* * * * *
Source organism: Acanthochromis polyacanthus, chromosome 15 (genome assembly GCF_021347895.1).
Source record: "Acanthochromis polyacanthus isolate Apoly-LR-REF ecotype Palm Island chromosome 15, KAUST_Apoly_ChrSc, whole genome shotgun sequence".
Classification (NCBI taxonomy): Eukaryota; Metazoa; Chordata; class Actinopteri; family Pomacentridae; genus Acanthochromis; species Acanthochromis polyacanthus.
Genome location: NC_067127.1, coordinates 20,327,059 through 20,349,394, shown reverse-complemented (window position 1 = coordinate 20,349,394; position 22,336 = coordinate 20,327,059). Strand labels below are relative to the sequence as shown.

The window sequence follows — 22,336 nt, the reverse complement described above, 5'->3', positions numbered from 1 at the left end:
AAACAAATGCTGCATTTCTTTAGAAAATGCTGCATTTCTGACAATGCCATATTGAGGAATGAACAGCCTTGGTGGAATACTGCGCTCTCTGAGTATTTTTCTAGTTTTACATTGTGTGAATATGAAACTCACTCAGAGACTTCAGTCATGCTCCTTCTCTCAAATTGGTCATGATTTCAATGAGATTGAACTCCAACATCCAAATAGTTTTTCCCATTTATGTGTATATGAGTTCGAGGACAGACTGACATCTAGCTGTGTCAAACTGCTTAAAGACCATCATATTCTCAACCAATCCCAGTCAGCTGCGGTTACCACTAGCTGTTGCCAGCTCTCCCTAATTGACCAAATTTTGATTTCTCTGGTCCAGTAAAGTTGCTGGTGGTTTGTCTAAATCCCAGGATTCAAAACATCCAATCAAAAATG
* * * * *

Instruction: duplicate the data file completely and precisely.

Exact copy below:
Source organism: Acanthochromis polyacanthus, chromosome 15 (genome assembly GCF_021347895.1).
Source record: "Acanthochromis polyacanthus isolate Apoly-LR-REF ecotype Palm Island chromosome 15, KAUST_Apoly_ChrSc, whole genome shotgun sequence".
Classification (NCBI taxonomy): Eukaryota; Metazoa; Chordata; class Actinopteri; family Pomacentridae; genus Acanthochromis; species Acanthochromis polyacanthus.
Genome location: NC_067127.1, coordinates 20,327,059 through 20,349,394, shown reverse-complemented (window position 1 = coordinate 20,349,394; position 22,336 = coordinate 20,327,059). Strand labels below are relative to the sequence as shown.

The window sequence follows — 22,336 nt, the reverse complement described above, 5'->3', positions numbered from 1 at the left end:
AAACAAATGCTGCATTTCTTTAGAAAATGCTGCATTTCTGACAATGCCATATTGAGGAATGAACAGCCTTGGTGGAATACTGCGCTCTCTGAGTATTTTTCTAGTTTTACATTGTGTGAATATGAAACTCACTCAGAGACTTCAGTCATGCTCCTTCTCTCAAATTGGTCATGATTTCAATGAGATTGAACTCCAACATCCAAATAGTTTTTCCCATTTATGTGTATATGAGTTCGAGGACAGACTGACATCTAGCTGTGTCAAACTGCTTAAAGACCATCATATTCTCAACCAATCCCAGTCAGCTGCGGTTACCACTAGCTGTTGCCAGCTCTCCCTAATTGACCAAATTTTGATTTCTCTGGTCCAGTAAAGTTGCTGGTGGTTTGTCTAAATCCCAGGATTCAAAACATCCAATCAAAAATG